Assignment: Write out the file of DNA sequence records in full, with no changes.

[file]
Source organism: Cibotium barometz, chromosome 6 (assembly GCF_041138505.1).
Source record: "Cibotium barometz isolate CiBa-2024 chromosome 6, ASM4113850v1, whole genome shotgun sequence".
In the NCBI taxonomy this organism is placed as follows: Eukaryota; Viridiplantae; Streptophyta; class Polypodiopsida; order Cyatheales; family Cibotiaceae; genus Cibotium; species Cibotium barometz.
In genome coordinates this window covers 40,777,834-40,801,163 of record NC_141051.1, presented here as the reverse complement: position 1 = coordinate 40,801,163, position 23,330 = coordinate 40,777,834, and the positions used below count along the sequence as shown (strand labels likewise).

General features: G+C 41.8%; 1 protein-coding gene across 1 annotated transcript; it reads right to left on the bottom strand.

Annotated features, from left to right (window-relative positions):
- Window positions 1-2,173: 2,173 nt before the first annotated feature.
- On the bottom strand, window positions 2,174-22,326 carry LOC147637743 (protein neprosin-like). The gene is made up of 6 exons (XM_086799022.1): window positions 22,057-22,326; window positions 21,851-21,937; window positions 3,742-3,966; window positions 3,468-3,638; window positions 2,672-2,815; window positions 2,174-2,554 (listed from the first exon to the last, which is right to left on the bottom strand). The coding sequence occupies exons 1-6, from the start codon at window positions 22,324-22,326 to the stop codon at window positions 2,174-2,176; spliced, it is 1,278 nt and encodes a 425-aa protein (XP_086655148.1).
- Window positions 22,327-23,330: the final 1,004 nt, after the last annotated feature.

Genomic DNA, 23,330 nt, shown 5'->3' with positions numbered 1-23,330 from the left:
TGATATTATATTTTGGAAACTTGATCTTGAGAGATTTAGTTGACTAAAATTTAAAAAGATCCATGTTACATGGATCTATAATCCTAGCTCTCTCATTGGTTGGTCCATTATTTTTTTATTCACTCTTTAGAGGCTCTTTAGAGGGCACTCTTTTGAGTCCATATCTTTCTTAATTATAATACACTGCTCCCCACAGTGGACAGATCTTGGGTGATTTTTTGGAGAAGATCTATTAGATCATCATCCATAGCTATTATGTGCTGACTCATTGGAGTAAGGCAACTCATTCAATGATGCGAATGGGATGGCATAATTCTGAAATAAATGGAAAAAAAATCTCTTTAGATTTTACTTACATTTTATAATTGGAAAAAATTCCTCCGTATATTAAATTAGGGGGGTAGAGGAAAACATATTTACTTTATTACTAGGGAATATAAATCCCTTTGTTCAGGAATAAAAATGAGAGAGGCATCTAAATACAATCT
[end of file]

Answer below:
Source organism: Cibotium barometz, chromosome 6 (assembly GCF_041138505.1).
Source record: "Cibotium barometz isolate CiBa-2024 chromosome 6, ASM4113850v1, whole genome shotgun sequence".
In the NCBI taxonomy this organism is placed as follows: Eukaryota; Viridiplantae; Streptophyta; class Polypodiopsida; order Cyatheales; family Cibotiaceae; genus Cibotium; species Cibotium barometz.
In genome coordinates this window covers 40,777,834-40,801,163 of record NC_141051.1, presented here as the reverse complement: position 1 = coordinate 40,801,163, position 23,330 = coordinate 40,777,834, and the positions used below count along the sequence as shown (strand labels likewise).

General features: G+C 41.8%; 1 protein-coding gene across 1 annotated transcript; it reads right to left on the bottom strand.

Annotated features, from left to right (window-relative positions):
- Window positions 1-2,173: 2,173 nt before the first annotated feature.
- On the bottom strand, window positions 2,174-22,326 carry LOC147637743 (protein neprosin-like). The gene is made up of 6 exons (XM_086799022.1): window positions 22,057-22,326; window positions 21,851-21,937; window positions 3,742-3,966; window positions 3,468-3,638; window positions 2,672-2,815; window positions 2,174-2,554 (listed from the first exon to the last, which is right to left on the bottom strand). The coding sequence occupies exons 1-6, from the start codon at window positions 22,324-22,326 to the stop codon at window positions 2,174-2,176; spliced, it is 1,278 nt and encodes a 425-aa protein (XP_086655148.1).
- Window positions 22,327-23,330: the final 1,004 nt, after the last annotated feature.

Genomic DNA, 23,330 nt, shown 5'->3' with positions numbered 1-23,330 from the left:
TGATATTATATTTTGGAAACTTGATCTTGAGAGATTTAGTTGACTAAAATTTAAAAAGATCCATGTTACATGGATCTATAATCCTAGCTCTCTCATTGGTTGGTCCATTATTTTTTTATTCACTCTTTAGAGGCTCTTTAGAGGGCACTCTTTTGAGTCCATATCTTTCTTAATTATAATACACTGCTCCCCACAGTGGACAGATCTTGGGTGATTTTTTGGAGAAGATCTATTAGATCATCATCCATAGCTATTATGTGCTGACTCATTGGAGTAAGGCAACTCATTCAATGATGCGAATGGGATGGCATAATTCTGAAATAAATGGAAAAAAAATCTCTTTAGATTTTACTTACATTTTATAATTGGAAAAAATTCCTCCGTATATTAAATTAGGGGGGTAGAGGAAAACATATTTACTTTATTACTAGGGAATATAAATCCCTTTGTTCAGGAATAAAAATGAGAGAGGCATCTAAATACAATCT